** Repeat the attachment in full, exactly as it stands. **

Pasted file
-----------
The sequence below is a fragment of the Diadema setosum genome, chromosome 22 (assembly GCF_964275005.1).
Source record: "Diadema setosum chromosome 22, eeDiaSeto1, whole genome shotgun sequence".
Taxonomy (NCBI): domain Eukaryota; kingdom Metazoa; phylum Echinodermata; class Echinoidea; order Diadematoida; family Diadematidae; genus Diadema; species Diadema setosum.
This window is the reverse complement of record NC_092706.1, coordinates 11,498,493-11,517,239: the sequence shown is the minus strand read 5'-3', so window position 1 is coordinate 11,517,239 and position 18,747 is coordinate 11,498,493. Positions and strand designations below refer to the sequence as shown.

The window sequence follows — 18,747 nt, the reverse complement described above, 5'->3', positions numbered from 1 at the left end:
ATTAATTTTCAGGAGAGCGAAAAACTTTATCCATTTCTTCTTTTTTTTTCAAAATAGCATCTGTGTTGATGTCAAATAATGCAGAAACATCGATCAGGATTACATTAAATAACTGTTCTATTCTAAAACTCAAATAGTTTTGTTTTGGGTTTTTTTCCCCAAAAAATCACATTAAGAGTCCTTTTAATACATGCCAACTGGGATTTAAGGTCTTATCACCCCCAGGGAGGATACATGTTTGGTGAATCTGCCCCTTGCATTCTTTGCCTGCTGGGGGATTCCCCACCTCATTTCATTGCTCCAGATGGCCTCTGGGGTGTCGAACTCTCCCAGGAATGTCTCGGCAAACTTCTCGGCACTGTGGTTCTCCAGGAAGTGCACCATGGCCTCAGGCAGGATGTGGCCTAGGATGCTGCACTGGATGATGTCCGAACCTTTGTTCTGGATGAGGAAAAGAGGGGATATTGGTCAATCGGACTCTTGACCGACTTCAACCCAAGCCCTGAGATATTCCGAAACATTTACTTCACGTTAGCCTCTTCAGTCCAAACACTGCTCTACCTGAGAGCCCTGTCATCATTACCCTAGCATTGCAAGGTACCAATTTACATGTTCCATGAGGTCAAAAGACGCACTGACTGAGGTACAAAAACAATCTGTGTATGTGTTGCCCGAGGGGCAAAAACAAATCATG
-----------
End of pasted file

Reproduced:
The sequence below is a fragment of the Diadema setosum genome, chromosome 22 (assembly GCF_964275005.1).
Source record: "Diadema setosum chromosome 22, eeDiaSeto1, whole genome shotgun sequence".
Taxonomy (NCBI): domain Eukaryota; kingdom Metazoa; phylum Echinodermata; class Echinoidea; order Diadematoida; family Diadematidae; genus Diadema; species Diadema setosum.
This window is the reverse complement of record NC_092706.1, coordinates 11,498,493-11,517,239: the sequence shown is the minus strand read 5'-3', so window position 1 is coordinate 11,517,239 and position 18,747 is coordinate 11,498,493. Positions and strand designations below refer to the sequence as shown.

The window sequence follows — 18,747 nt, the reverse complement described above, 5'->3', positions numbered from 1 at the left end:
ATTAATTTTCAGGAGAGCGAAAAACTTTATCCATTTCTTCTTTTTTTTTCAAAATAGCATCTGTGTTGATGTCAAATAATGCAGAAACATCGATCAGGATTACATTAAATAACTGTTCTATTCTAAAACTCAAATAGTTTTGTTTTGGGTTTTTTTCCCCAAAAAATCACATTAAGAGTCCTTTTAATACATGCCAACTGGGATTTAAGGTCTTATCACCCCCAGGGAGGATACATGTTTGGTGAATCTGCCCCTTGCATTCTTTGCCTGCTGGGGGATTCCCCACCTCATTTCATTGCTCCAGATGGCCTCTGGGGTGTCGAACTCTCCCAGGAATGTCTCGGCAAACTTCTCGGCACTGTGGTTCTCCAGGAAGTGCACCATGGCCTCAGGCAGGATGTGGCCTAGGATGCTGCACTGGATGATGTCCGAACCTTTGTTCTGGATGAGGAAAAGAGGGGATATTGGTCAATCGGACTCTTGACCGACTTCAACCCAAGCCCTGAGATATTCCGAAACATTTACTTCACGTTAGCCTCTTCAGTCCAAACACTGCTCTACCTGAGAGCCCTGTCATCATTACCCTAGCATTGCAAGGTACCAATTTACATGTTCCATGAGGTCAAAAGACGCACTGACTGAGGTACAAAAACAATCTGTGTATGTGTTGCCCGAGGGGCAAAAACAAATCATG